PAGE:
They enumerate the naturally knowable truths of religion that can be known, in principle, without the aid of divine revelation. “There is one God, and there is one truth about Him and the universe He created” (14). “[W]e, and everything around us, were made by an all-powerful being. . . . Someone outside of time and space had to create time and space” (17; 64). This, too, is the teaching of Vatican I: “The same Holy Mother Church holds and teaches that God, the beginning and end of all things, can be known with certitude by the natural light of human reason from created things; ‘for the invisible things of him, from the creation of the world, are clearly seen, being understood by the things that are made’ [ Rom 1:20].” In sum: “We can also know, then, that we owe this God everything. His existence and magnificence are not idle facts. Not to honor and, yes, worship Him for having created us would be ungrateful in the same way that ignoring any act of generosity is ungrateful. The acts by which we acknowledge and, in whatever measly way we can as finite human beings, repay that divine generosity are, on a human level, just basic courtesy. Taken together and applied to the divine, they form the virtue of religion” (18). Therefore, “Religion . . . even if just a basic natural religion, makes society possible” (20).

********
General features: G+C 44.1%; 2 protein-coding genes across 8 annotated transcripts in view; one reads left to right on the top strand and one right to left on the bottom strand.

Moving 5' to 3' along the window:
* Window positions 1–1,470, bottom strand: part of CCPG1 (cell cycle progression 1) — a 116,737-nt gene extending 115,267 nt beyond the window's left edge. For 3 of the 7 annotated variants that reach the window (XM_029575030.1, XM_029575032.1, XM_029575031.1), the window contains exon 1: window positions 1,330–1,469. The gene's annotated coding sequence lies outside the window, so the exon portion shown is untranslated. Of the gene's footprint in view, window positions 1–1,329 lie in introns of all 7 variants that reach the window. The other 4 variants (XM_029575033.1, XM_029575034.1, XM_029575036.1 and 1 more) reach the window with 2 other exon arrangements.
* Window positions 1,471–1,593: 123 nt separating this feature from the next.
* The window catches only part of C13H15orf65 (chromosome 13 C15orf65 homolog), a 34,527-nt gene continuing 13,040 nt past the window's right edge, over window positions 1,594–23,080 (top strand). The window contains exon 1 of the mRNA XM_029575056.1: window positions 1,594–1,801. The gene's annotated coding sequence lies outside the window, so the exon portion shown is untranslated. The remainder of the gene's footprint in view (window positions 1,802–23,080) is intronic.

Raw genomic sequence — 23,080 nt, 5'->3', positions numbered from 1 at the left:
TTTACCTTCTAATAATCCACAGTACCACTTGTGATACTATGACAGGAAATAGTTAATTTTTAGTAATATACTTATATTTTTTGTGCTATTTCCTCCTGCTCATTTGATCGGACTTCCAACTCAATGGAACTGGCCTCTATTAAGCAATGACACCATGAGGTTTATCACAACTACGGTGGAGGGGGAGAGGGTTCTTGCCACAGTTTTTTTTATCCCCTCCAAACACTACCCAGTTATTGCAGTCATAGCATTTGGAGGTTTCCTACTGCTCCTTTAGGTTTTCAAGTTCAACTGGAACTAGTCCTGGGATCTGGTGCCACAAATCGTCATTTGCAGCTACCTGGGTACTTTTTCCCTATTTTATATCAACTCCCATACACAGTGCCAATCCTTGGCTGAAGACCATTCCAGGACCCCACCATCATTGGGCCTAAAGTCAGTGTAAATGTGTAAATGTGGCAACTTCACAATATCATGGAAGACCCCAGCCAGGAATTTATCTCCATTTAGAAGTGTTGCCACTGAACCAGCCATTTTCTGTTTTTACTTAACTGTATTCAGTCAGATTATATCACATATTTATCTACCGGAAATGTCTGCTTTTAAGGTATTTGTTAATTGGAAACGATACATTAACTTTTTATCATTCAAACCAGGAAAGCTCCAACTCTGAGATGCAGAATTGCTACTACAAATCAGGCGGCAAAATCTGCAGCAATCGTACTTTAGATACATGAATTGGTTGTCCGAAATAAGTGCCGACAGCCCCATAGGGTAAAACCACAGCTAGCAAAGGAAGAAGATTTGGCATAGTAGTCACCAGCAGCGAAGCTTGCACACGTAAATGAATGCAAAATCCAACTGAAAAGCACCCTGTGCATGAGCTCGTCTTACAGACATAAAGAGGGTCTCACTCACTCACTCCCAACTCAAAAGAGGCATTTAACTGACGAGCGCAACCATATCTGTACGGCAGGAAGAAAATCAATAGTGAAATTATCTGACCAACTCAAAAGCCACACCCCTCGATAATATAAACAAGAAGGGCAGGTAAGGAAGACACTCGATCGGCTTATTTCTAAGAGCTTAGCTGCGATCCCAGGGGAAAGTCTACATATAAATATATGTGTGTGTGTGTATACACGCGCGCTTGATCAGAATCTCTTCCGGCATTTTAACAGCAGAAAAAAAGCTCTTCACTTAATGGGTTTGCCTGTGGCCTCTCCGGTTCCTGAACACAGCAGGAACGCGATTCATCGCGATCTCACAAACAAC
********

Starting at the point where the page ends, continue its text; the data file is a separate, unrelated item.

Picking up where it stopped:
What, then, is the natural virtue of religion? Having recognized the truths of religion, we interiorize them such that we are now virtuously disposed to “recognize and live out the duties implied by our place in the order of society and of the universe” (20). The authors add, “the virtue of religion consists in fulfilling duties to the truth. In so doing, we place ourselves harmoniously in the social and cosmic orders” (22). Furthermore, the virtue of religion is a matter of justice: what I call immanent and the authors call “transcendent justice” (32), or the horizontal and vertical dimensions of justice (113). As a matter of immanent justice it is the chief among the moral virtues; it orders us horizontally to the common good. Regarding transcendent justice, the virtue of religion is what the authors call the virtues of virtues, and which Aquinas calls the “chief of the moral virtues.” This transcendent virtue is, according to the Catechism of the Catholic Church §2095, informed and given life as are all the moral virtues by the theological virtues of faith, hope and charity. “‘Thus charity leads us to render to God what we as creatures owe him in all justice. The virtue of religion disposes us to have this attitude’” (33).